Willie Nelson has never been one for following the rules of the tribe. He is, after all, the self-proclaimed outlaw of country music.
Just look over the last few years of his career for the proof in that pudding. Where to start? Maybe with the IRS controversy in 1990 that almost caused him to lose his shirt. Or perhaps his ever-increasing status as the most prolific pot smoker in American pop (sorry, Snoop)—I’ve actually known people who’ve partaken in some of Willie’s “Mother Nature” and say it makes even the dankest Cannabis Cup championship bud seem like the most ghetto dimebag swag. Then you have his complete and total curtailment of foreign oil through the exclusive use of biodeisel to fuel his touring convoy, which he has since transformed into a cottage industry via his BioWillie brand of biodiesel fuel, thus bringing a new sense of worth to the ailing status of the American farmer.
It’s a plight that would, in turn, lead to Farm Aid, the long-running music festival he founded with Neil Young and John Mellencamp that remains a tall leap above just about every flavor-of-the-month American hipster fest from Bonnarroo to Bumbershoot. And, of course, there is his recent controversial interview with fellow Texas firestarter and controversial radio talk show host Alex Jones, where he spoke to the fears of conspiracy theorists the world over by admitting to the belief that 9/11 was, in fact, “an inside job”, comparing the falling of the Twin Towers to an implosion he had seen in Las Vegas. Even at 75 years of age, Willie keeps on pushing the buttons that keep his status as the quintessential “American outlaw” fervently intact.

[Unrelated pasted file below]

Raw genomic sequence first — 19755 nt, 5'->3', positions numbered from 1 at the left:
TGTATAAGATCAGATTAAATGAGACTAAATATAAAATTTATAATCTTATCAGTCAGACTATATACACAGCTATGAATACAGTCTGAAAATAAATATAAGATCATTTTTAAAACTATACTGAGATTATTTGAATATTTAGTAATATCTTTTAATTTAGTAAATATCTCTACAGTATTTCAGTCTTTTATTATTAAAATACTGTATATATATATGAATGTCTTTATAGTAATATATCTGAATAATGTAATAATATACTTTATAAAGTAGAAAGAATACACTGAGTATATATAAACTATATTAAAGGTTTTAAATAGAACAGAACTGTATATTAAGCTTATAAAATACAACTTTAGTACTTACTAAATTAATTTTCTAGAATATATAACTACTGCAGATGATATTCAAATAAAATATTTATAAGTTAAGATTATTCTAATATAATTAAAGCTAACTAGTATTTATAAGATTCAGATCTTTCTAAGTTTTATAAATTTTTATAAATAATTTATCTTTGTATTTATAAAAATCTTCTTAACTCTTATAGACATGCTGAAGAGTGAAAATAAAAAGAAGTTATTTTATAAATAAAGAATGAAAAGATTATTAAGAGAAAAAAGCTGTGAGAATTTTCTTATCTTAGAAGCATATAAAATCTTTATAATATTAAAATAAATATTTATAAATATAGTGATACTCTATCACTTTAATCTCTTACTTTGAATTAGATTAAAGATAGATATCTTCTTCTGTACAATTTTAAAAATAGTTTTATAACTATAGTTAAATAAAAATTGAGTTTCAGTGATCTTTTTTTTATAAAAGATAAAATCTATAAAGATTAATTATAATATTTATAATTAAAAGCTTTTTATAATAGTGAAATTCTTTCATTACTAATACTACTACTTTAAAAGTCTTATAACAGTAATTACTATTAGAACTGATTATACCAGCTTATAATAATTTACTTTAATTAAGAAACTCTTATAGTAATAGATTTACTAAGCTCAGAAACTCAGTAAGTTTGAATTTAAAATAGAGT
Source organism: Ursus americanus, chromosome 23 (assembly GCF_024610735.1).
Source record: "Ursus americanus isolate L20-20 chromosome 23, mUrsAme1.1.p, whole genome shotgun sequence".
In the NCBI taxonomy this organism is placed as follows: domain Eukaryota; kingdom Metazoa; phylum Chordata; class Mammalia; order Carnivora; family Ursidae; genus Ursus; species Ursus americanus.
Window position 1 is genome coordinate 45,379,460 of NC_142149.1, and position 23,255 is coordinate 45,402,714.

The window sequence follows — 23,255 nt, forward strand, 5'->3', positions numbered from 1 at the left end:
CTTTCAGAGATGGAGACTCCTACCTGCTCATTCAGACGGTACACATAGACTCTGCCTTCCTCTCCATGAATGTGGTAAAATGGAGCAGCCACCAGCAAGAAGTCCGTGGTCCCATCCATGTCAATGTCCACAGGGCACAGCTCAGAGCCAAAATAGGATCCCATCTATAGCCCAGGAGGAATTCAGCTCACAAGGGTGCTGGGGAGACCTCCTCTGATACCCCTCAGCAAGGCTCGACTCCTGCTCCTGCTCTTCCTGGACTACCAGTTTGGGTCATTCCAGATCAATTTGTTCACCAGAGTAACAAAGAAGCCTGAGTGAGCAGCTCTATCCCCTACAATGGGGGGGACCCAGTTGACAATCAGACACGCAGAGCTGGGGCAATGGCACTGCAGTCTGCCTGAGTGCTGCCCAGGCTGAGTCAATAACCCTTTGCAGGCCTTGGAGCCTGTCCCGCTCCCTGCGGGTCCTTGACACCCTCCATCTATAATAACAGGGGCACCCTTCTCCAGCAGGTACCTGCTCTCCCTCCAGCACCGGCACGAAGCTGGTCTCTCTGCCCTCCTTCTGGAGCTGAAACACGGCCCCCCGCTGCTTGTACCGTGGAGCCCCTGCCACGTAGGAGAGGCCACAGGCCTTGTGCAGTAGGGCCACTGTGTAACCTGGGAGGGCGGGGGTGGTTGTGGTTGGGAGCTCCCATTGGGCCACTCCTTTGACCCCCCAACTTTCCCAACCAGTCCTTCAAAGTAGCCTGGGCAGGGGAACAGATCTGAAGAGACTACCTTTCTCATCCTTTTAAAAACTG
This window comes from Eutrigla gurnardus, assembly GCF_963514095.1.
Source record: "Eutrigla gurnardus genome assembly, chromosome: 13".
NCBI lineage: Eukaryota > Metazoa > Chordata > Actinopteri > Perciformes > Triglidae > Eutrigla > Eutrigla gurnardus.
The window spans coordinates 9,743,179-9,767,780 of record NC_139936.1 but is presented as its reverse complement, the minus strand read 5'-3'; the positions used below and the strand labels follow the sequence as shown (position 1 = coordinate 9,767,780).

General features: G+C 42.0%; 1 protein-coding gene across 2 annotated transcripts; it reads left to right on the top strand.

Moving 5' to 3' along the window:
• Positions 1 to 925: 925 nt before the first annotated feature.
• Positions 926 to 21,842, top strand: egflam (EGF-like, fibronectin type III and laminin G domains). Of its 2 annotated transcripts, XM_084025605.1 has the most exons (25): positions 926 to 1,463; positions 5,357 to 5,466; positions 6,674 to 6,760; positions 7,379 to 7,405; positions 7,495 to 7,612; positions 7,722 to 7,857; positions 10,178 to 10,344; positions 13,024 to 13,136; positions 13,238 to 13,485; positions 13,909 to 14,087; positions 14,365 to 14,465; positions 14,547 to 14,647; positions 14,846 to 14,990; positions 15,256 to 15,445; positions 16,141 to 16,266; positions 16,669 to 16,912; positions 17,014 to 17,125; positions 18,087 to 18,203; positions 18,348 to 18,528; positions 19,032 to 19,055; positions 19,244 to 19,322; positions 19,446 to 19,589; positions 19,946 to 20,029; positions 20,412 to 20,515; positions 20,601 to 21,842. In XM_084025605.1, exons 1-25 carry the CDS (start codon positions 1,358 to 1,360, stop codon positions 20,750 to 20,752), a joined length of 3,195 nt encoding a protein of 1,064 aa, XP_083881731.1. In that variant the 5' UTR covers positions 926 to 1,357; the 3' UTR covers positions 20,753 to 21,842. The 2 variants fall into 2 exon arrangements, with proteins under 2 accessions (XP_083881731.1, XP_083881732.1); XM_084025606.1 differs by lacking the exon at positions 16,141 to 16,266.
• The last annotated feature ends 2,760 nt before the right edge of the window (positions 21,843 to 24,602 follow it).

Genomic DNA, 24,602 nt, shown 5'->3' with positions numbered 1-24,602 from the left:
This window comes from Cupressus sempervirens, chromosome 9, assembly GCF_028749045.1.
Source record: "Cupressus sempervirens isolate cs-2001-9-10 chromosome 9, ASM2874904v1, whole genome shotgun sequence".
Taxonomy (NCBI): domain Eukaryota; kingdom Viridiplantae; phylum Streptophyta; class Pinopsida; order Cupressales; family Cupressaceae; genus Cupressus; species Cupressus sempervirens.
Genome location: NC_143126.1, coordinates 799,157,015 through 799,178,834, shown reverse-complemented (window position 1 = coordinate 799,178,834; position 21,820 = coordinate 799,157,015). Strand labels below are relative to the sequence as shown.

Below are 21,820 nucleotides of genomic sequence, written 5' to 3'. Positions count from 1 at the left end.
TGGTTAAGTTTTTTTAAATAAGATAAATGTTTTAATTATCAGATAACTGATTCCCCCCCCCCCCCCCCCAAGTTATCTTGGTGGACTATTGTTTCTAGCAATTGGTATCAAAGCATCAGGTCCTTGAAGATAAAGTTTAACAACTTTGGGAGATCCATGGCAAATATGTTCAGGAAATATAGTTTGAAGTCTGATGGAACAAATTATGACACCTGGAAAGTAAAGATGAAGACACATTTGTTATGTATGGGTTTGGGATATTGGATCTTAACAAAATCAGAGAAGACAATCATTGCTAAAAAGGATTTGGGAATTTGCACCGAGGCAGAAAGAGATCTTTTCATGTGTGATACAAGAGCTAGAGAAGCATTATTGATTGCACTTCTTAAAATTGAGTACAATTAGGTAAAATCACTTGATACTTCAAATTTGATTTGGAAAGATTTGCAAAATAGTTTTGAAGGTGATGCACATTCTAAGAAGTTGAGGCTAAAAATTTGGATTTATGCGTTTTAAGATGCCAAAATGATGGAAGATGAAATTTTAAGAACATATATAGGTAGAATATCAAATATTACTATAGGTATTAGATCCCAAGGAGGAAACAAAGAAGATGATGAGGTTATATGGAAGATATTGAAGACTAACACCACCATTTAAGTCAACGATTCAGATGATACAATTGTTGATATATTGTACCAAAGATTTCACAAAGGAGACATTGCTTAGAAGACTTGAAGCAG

However, while Willie certainly has a history of making waves on the socio-political front, his music remains the anchor by which the best change is minimal. Though he has certainly collaborated with plenty of artists in a variety of settings, you never heard of Willie Nelson straying far enough from his signature style that you can’t tell that it’s Willie Nelson. In fact, due to the unique tone of his golden voice, experiments with different sounds, in turn, become Willie’s own, regardless of who he’s working with and what direction they are going together, be it doing the dark-hued, Time Out of Mind thing with Daniel Lanois, mimicking Tom Waits with Kenny Chesney or playing the blues alongside jazz master Wynton Marsalis, as he has done on their excellent new duets album, Two Men With The Blues, on the Blue Note label.
It’s not as though he all of a sudden got the urge to create a synthesizer album or plug a pedal steel through a Big Muff distortion pedal and create a countrified version of Metal Machine Music. Yet in 1978, on or around the time when he so infamously sparked a doobie on the White House roof during the Jimmy Carter administation, the notion of Willie Nelson, country music icon, recording an album of standards from the Great American Songbook was rendered as radical as if he copped a squat down on the Bowery and cut an album with Television. Well, at least from the reaction of the stiffs on Nashville’s music row, who perceived Willie’s idea to record timeless numbers by the likes of Hoagy Carmichael, George Gershwin, Kurt Weill and Duke Ellington to be an odd idea, and with Memphis soul legend Booker T. Jones producing, no less. Luckily for Nelson, whose contract with Columbia Nashville had guaranteed him creative control, he could have given two shits about what those “control freaks” on Music Row thought, and the result was Stardust, perhaps the most beloved album in the entire Willie catalog.